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The ‘Rehabilitation after Myocardial Infarction Trial’ (RAMIT) showed that cardiac rehabilitation in the UK failed to impact on total mortality, cardiac morbidity, health related quality of life and behavioural risk factors.1 These results were met with indignation. David Wood actually questioned whether cardiac rehabilitation as performed in the UK was ‘fit for purpose’.2 Which raises the question: what is the purpose of cardiac rehabilitation? We believe that the immediate objectives of cardiac rehabilitation are to improve the physical fitness of cardiac patients after acute illness or cardiac procedures and to initiate secondary prevention by improving lifestyle and biomedical risk factors. Nowadays, patients spend 2–4 days in hospital after an acute coronary syndrome. They are not deconditioned. They are fit to return to work 2–4 weeks after the acute event. They are unlikely to attend a cardiac rehabilitation …
All authors had access to the data and were involved in the writing of the manuscript. This manuscript is submitted as an original paper.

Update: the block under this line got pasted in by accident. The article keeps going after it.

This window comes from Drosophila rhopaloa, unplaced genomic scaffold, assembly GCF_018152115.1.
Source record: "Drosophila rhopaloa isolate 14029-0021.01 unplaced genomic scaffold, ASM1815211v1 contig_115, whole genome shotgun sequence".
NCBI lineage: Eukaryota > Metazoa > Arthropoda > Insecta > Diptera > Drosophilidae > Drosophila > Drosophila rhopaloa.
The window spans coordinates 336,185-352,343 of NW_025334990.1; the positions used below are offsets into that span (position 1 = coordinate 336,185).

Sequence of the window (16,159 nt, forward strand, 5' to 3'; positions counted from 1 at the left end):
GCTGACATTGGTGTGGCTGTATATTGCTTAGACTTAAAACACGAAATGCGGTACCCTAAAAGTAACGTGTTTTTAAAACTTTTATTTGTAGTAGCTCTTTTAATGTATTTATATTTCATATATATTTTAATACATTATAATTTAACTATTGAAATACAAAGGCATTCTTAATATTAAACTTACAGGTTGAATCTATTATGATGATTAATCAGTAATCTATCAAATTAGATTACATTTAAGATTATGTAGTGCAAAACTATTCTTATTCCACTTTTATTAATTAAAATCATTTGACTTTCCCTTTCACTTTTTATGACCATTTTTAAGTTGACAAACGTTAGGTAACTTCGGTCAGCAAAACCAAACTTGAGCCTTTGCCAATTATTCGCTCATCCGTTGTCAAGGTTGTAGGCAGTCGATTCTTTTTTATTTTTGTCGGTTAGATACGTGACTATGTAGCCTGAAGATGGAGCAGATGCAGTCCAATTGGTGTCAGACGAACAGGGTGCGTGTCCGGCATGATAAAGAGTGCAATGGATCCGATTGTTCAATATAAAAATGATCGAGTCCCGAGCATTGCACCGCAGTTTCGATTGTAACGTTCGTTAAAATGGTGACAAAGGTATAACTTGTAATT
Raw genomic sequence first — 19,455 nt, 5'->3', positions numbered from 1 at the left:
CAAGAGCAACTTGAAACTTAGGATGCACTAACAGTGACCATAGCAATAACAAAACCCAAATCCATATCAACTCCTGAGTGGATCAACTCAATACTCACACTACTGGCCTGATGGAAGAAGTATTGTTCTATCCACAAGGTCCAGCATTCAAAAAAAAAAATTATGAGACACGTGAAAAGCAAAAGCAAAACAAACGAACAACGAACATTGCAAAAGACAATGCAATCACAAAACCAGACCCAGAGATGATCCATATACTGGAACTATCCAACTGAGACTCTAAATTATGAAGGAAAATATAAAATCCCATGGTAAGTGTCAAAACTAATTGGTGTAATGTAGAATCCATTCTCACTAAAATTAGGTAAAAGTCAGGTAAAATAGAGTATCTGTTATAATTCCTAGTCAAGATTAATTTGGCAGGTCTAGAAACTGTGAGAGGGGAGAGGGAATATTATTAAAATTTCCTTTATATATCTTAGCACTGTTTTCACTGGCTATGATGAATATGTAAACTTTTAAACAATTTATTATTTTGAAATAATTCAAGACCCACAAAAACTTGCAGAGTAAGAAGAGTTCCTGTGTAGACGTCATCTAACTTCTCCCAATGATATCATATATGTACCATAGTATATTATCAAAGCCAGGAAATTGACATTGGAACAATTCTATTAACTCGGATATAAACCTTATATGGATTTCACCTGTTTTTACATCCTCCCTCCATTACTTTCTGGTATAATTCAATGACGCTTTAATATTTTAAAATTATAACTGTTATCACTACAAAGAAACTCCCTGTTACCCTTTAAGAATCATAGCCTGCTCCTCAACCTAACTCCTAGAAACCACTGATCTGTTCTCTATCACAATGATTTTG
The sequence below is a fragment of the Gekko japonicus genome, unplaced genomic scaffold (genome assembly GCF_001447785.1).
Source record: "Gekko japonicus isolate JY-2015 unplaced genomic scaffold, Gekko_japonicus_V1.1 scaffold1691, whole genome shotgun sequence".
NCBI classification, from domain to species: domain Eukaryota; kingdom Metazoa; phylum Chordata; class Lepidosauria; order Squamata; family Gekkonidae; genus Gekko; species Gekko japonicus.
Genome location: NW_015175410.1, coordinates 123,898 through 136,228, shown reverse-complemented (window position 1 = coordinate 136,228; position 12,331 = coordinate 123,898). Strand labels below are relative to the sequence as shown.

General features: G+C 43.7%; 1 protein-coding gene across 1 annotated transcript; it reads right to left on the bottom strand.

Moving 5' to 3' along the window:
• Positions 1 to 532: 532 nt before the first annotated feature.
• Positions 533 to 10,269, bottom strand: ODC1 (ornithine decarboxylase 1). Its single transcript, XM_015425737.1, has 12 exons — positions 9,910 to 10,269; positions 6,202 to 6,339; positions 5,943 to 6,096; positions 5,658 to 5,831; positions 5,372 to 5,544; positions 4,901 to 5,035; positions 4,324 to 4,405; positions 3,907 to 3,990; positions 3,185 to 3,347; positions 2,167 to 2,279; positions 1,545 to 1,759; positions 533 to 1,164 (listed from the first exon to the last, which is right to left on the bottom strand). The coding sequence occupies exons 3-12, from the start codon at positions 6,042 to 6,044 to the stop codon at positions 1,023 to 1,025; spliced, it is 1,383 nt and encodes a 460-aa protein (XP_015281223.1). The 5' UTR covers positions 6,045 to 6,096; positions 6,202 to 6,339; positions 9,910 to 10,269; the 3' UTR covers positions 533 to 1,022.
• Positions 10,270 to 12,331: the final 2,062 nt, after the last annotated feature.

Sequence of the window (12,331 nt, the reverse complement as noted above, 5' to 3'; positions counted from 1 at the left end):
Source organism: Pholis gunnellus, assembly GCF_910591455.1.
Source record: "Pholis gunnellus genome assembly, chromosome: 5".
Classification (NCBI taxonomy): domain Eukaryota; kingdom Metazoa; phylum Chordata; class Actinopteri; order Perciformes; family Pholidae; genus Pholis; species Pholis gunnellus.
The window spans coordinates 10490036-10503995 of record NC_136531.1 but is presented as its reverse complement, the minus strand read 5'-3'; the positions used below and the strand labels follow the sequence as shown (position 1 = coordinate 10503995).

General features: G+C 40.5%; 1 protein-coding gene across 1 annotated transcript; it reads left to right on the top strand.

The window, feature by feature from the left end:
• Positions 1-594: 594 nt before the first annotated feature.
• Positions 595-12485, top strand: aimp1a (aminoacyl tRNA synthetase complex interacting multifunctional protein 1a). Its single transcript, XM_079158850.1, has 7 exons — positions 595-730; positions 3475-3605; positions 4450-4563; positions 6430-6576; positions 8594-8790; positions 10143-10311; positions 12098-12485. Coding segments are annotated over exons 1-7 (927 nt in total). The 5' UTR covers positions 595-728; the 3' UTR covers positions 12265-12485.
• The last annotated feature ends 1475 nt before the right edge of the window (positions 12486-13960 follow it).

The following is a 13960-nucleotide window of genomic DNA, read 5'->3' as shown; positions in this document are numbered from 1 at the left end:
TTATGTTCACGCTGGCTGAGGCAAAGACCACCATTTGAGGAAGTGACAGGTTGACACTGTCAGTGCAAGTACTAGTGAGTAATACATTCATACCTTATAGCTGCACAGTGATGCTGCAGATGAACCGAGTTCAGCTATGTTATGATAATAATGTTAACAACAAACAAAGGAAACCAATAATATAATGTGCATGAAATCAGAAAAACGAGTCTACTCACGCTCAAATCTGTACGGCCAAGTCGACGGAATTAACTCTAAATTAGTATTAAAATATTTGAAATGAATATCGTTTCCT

Contributors MVJ designed this project, helped with data analysis and the writing of this letter. JDS performed the statistical analysis of the data and contributed to the writing of the letter. DT contributed to the writing of the letter. MJV is the founder and managing director of The COACH Program.
Funding This data is self-funded. This work was funded by the COACH Program.
Competing interests MVJelinek is honorary medical advisor to The COACH Program; MJV is the Director of The COACH Program which is self-funding; JDS and MT have no financial interests in The COACH Program.
Provenance and peer review Not commissioned; internally peer reviewed.
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